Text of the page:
The one who says it, the one who is

Olivier Niquet studied urban planning before becoming a radio host for Radio-Canada in 2009 for the programs Le Sportnographe and La soiree est (encore) jeune. He is also a columnist, author, speaker, screenwriter and all sorts of things. He is mainly interested in the media, but describes himself as an expert in versatility.

According to my sources in ancient Greece, it is to Philip II of Macedonia that we owe the maxim “divide and conquer” (and perhaps the mixture of vegetables cut into small pieces, but I’m not sure). The strategy of the king of Macedonia and his Machiavellian emulators was to sow dissension in the public mind to prevent the population from uniting against them. Because as Patrice L’Ecuyer said: unity is strength.

However, the concept slips out of reality with division killer multiplication (looks like I did my math 536?). Some politicians and some news commentators are now posing as great defenders of unity and accusing governments of trying to divide the population by imposing health measures that restrict the freedom of those who are recalcitrant to vaccination.

They are of course right. The decisions of a government cannot be unanimous. It is inevitable that we will become divided. As Professor Patrick Moreau said in The dutythere is no escaping the division: […] this refusal of division turns politics into a simple management of what is, rather than making there, as it should be, an example of freedom where the future can be invented. ‘Dividing’, as the well-known ‘controversial’ is, is therefore a trick word. Only what is completely indifferent does not cause division or controversy. “There’s no topic that everyone agrees on, except maybe that sledding in pairs at the Olympics doesn’t look very comfortable.

Despite the reproaches of these proponents of unity and peace on Earth, it seems to me that our governments do not really benefit from maintaining measures. You will tell me I am naive, but I believe that their goal is not to impose totalitarian rule, but rather it is a matter of allowing the health system to survive before it is re-established, redesigned or reconstructed ( what better said?). Moreover, the magnitude of the population split is not sufficient to consolidate the split. If it’s from . is wedge politicswe’ve seen better.

Moreover, those who play the offended virgins for the division are strangely the same ones who have always relied on discord to increase their fame. “Stop dividing us,” the arsonists tell us. Éric Duhaime, leader of the Quebec Conservative Party, has already said that “controversy in politics is the oxygen that feeds the flame”. Mr. Duhaime and his acolytes have no shortage of oxygen and their rhetorical strategies are reminiscent of the schoolyard. It’s “the one who says it, the one who it is”.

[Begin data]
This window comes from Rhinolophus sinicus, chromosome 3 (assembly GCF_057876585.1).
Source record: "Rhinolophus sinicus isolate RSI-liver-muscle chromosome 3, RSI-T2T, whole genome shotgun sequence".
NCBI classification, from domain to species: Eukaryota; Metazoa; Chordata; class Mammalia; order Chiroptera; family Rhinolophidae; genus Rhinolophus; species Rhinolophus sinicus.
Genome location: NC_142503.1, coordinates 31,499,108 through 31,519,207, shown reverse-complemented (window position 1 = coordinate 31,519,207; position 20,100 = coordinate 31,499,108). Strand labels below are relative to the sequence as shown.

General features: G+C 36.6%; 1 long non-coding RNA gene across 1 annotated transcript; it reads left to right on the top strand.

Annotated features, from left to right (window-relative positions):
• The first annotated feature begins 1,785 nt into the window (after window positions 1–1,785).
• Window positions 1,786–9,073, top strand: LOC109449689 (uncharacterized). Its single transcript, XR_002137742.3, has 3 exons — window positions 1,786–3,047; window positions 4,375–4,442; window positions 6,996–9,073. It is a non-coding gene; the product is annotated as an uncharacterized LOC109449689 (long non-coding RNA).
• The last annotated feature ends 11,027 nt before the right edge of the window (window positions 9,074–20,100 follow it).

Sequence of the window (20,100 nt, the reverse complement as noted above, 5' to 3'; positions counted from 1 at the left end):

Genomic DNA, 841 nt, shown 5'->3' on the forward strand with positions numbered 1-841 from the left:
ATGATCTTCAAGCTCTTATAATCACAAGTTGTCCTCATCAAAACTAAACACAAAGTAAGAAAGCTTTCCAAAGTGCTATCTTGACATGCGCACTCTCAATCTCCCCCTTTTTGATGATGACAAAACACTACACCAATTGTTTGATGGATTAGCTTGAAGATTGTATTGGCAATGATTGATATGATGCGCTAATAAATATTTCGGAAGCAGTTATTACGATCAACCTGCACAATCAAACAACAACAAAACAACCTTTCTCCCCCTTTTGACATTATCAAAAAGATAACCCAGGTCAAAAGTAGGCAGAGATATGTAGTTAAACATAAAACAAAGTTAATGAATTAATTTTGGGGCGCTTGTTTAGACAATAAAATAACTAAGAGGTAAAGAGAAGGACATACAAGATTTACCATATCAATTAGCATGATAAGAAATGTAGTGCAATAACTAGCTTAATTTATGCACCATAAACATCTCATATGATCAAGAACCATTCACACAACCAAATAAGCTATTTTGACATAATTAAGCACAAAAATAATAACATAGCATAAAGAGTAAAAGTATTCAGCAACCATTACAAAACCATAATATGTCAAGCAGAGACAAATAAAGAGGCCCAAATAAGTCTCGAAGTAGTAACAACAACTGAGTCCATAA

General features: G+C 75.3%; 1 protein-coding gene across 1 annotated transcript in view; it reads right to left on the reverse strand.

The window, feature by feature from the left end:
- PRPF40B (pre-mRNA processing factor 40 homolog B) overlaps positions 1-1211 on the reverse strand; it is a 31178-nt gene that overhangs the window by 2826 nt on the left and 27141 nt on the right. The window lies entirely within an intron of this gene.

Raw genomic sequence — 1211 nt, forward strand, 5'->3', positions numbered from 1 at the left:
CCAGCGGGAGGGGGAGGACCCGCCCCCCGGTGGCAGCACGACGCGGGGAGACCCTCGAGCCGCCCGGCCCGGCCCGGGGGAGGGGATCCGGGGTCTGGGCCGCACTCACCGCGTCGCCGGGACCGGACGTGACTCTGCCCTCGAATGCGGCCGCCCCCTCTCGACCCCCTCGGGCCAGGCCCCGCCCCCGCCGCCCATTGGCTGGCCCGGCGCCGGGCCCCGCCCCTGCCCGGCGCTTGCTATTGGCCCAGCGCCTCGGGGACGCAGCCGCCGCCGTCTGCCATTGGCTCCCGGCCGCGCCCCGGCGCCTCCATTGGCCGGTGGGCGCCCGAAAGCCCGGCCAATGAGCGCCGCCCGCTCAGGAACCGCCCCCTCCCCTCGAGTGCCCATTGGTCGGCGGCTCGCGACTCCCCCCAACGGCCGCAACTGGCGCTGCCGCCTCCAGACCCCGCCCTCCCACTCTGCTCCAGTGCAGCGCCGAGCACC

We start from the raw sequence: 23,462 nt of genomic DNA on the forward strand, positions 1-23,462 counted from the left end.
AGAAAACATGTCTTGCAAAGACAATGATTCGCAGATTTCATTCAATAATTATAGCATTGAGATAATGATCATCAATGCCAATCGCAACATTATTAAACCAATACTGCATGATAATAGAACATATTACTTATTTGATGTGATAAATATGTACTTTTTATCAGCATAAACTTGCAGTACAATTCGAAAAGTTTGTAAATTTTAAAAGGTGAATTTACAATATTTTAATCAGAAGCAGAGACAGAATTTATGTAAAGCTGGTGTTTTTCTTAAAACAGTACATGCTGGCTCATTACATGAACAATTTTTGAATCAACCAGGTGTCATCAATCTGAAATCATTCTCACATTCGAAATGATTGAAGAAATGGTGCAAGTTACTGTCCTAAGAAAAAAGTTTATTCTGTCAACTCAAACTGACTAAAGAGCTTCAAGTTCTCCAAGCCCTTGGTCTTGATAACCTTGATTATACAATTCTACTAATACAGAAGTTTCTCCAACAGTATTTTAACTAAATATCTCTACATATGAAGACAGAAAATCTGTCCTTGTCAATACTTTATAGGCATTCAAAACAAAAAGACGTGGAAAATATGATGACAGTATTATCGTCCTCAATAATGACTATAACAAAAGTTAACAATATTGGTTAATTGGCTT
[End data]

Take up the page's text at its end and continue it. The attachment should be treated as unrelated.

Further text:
I wish I had invented this concept: the “who says it, who is it” method. I was already imagining a Wikipedia page devoted to his studies. But others have found something simpler (albeit less eye-catching): specular rhetoric. According to Cécile Alduy, an expert researcher in semiotics at Stanford, the idea is “to send the adversary the accusations of fascism or violence to pull the carpet from under him and, above all, to drown the meaning of these expressions”. For years we have heard analysts say in the media that anti-racists are racist. That anti-fascists are essentially fascists. Recently, a radio host claimed that Justin Trudeau is nasty and violent, while the majority of people agree that he is too soft. I’ve heard that the CAQ is a left-wing party. I have read that those who get vaccinated are selfish. We just say the opposite of what is usually agreed upon. This is an effective strategy that I regularly use with my kids when I want them to believe that tofu is a very sexy food.

A former TV author turned author of misinformed tweets even stated that the truck driver’s convoy was proof that the movement represented the majority and that it was “a unique moment in the history of mankind.” This is not an anecdote, it is the prevailing discourse in these circles. Because reality doesn’t agree with what some say cantors of freedom, they form a parallel reality.

Those who enjoy manipulating public opinion in the hope that it will submit to their ideas are therefore reinventing the definition of “majority”. During the headquartered in Ottawa, some took to #wearethemajority via social media, claiming that the truck drivers’ display of power was proof that the majority of the population was on their side. The fanatics who revolt against the measures also have this discourse (I use the word “fanatics” to describe and distinguish a vocal minority from those who legitimately and peacefully oppose health measures on non-imaginary grounds). Except that even if they repeat it constantly, they are not the majority. Those who argue otherwise should look at the first poll on the party in Marie-Victorin to find that 92% of voters intend to vote for parties that support the measures.

In short, the defenders of individual freedoms claim to be in solidarity and the supporters of public order are now spokespersons for the anarchist occupation of the streets of our capitals. If you’re confused, that’s normal. That is the goal: to involve everyone. There is a kind of cognitive dissonance, as we saw in the United States after the defeat of Donald Trump. His supporters lived in a universe so much as to suggest that everyone like them thought they had no choice but to believe the election was rigged against their idol.

And democracy suffers. Because the problem is that it is difficult to argue on such grounds. Just like in the schoolyard, it’s impossible to respond to someone who throws you: the one who says it, the one who is.

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